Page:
Britain's ruling Labour Party was suffering disappointing returns in local and regional elections, the last of the Blair era, but the results that rolled in early Friday morning shows that in many areas the party was able to avert expected heavy losses.
In Scotland, however, the Scottish National Party (SNP), which advocates separation from the UK, achieved gains in Thursday's, voting.
In voting for the regional parliament in Wales as well as more than 300 local councils in England, Labour lost a series of seats, and in Birmingham, Britain's second-largest city, the Conservative Party, led by opposition leader David Cameron, become the most powerful party.
But Labour defended a number of seats that had been considered endangered.
As counting began after polls closed late on Thursday, commentators predicted that Labour's national share of the vote could drop below 25 per cent with the opposition Conservatives and Liberal Democrats making gains.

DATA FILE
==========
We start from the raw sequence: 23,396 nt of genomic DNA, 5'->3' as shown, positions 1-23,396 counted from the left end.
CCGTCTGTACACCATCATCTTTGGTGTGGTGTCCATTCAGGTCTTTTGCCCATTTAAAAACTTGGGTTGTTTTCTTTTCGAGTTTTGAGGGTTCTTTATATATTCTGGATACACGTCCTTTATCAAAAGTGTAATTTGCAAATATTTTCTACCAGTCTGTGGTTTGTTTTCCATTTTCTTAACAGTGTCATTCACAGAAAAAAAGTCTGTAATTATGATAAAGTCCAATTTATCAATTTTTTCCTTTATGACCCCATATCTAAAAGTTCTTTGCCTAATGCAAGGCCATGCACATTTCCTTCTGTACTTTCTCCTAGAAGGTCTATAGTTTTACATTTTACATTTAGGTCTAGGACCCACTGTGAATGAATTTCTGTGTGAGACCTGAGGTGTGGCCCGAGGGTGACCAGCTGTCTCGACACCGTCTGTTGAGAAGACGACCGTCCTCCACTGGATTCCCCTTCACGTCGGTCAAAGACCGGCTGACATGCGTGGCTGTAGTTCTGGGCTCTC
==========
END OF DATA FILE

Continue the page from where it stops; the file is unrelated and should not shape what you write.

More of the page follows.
It was expected that the outcome would have a direct impact on national politics, given that Prime Minister Tony Blair was expected to soon step down after 10 years in office.
Commentators have said the polls would also be a "final judgment" on the Blair era and, in particular, on Britain's involvement in Iraq.
Labour's performance would also determine the political landscape to be inherited by Blair's successor, most likely Gordon Brown, chancellor of the exchequer.
Nearly 40 million voters were called to the polls across the country, except London.
In Scotland, where Labour has been the dominating party for 50 years, the nationalist SNP could become the biggest party in the regional parliament for the first time.
Such a turnaround could trigger moves to change the 300-year union between England and Scotland, to be backed by a future referendum.